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5 little known tips that’ll get you 8 hours of solid sleep

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I’m not going to bother you with a long list of all of the detrimental effects of not sleeping because you probably know all that already.  You see, I’m guessing that you’re here because you don’t sleep very well and you don’t need me to tell you that it sucks. 

Let me guess…. Does this sound remotely familiar?

Your eyes pop open in the middle of the night and despite every “sleep trick” your friends and family have told you….NOTHING works to make you fall back to sleep.  

You spend the long, tedious hours tossing and turning, your mind racing with the most ridiculous pointless thoughts.

You finally fall into a deep, drool inducing sleep only to be woken up 15 minutes later to your blaring alarm telling you it’s time to start your day.

You spend the rest of your day in a ½ zombie, ½ delirious state of sleep deprivation.

Nighttime comes and you wash, rinse, repeat.

No, I’m not a psychic, I’ve just been there before ……. and it really, really sucks.

But thankfully, I’ve learned (through many, many, many trials and errors) ways to cope with your body’s nightly sleep betrayal.  And I want to share it with you. 

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At night, your body temperature naturally drops, signaling that it’s time to slow down and get some rest.  But what happens if your body tends to run a bit too warm?  Studies show that people who struggle with sleep tend to have a warmer core body temperature.  By keeping your bedroom nice and cool, you’re telling your body that it’s time to wind down.

The ideal room temperature is between 60-68 degrees.  At this temperature, your body naturally stimulates the production of melatonin, a hormone that encourages sleep.  Melatonin is also a super powerful anti-aging hormone, which gives brand new meaning to the saying “get your beauty sleep”.

Any light you are exposed to during bedtime hours will halt your body’s melatonin production.  Studies show that exposure to room light during sleep hours can suppress melatonin levels by more than 50%. That’s significant!

Protect the quality of your sleep by dropping your  room temperature with fans and air conditioning.  You can also invest in cooling sheets and blankets and try blackout curtains to block out light.


Routine is everything when it comes to a good night’s sleep.  Here’s why: going to sleep and waking up at the same time every day, helps you take control of your body’s internal clock.  Pick a bedtime and a wake-up time—and stick to it – even on the weekends.  Sometimes life happens and your sleep schedule may get thrown off.  If it does, try not to worry about it and get back to your schedule the next night.


Taking a moment to “off load” your responsibilities before bed can make it easier to fall asleep according to new research.  The simple act of writing a to-do list for the next day can help alleviate “bedtime worry” which helps free your mind for sound sleep.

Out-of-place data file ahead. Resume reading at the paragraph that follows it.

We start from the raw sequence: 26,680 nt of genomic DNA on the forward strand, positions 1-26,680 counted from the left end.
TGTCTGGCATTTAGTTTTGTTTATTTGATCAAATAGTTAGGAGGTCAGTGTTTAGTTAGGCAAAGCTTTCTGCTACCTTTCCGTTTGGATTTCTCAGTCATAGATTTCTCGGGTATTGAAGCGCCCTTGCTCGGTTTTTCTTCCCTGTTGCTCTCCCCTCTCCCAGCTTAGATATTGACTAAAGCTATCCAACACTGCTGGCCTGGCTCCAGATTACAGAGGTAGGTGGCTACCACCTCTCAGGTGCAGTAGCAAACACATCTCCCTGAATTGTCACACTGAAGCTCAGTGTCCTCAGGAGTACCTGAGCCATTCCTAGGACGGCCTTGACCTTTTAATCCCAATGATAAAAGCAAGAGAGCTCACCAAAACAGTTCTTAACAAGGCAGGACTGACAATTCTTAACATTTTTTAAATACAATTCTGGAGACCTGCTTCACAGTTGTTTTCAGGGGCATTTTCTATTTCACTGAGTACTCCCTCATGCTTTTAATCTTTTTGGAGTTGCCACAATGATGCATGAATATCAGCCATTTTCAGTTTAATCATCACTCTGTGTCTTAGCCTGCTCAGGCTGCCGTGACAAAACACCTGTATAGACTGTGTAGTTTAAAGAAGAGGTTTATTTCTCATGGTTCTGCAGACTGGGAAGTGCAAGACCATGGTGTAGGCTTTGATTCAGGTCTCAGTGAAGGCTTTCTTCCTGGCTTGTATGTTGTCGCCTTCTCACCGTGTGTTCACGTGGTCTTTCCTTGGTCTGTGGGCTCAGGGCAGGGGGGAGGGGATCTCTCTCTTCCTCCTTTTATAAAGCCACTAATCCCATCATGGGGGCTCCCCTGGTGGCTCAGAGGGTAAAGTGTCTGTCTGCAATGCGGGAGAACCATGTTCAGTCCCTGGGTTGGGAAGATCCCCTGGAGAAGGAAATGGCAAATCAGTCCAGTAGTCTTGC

In order to do this, take 5 minutes before bed and list all that you need to accomplish the following day and then tuck in for the night.  Participants in a recent study fell asleep 9 minutes faster when they did this. 


Smartphones, tablets, and computers may be the #1 reason you’re up all night.Technology keeps our brains stimulated at night, which can not only keep you from falling asleep but also can disrupt it all night long. 

Before the technology revolution, we basically had two lights to live by – the sun and the moon. These natural lights helped us to see during the day, and lull us to sleep at night which created natural patterns that we still live by, waking with the sun and falling asleep with the moon.

However, the advent of artificial lighting can cause our natural patterns to get confused. This leads to poor sleep if we use artificial lighting too close to bedtime.  Believe it or not, artificial light, called blue light, comes from smartphones and tablets and actually suppresses the sleep hormone melatonin.

A good rule of thumb is to simply turn off electronics at least an hour before bed.  Try reading a book, meditating or journaling instead for a restful night’s sleep.


For years, herbal teas such as chamomile, have been used as a natural sleep inducer and mild tranquilizer.  Studies are backing up the claims that chamomile can help you fall asleep and stay that way.  The theory is that an antioxidant called apigenin which is found in abundance in chamomile tea may be what causes its calming effects.  Apigenin binds to specific receptors in your brain that may decrease anxiety and initiate sleep.

But chamomile isn’t the only herb that can help you sleep better.  Other herbs such as valerian root, lemon balm and passionflower are showing promise as natural remedies for insomnia.  As always, check with your doctor before taking an herbal remedy to make sure it doesn’t interfere with your medications and health.


It’s so unbelievably frustrating when you have trouble falling and staying asleep and the effect on your mental and physical health can be devastating.

Using the 5 simple tricks above can not only help you fall asleep quickly, but also stay asleep throughout the night. 

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